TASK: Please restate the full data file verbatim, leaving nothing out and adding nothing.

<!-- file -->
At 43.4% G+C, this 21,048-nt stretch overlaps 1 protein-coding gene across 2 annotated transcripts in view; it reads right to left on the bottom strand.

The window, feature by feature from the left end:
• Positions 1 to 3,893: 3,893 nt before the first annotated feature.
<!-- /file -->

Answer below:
At 43.4% G+C, this 21,048-nt stretch overlaps 1 protein-coding gene across 2 annotated transcripts in view; it reads right to left on the bottom strand.

The window, feature by feature from the left end:
• Positions 1 to 3,893: 3,893 nt before the first annotated feature.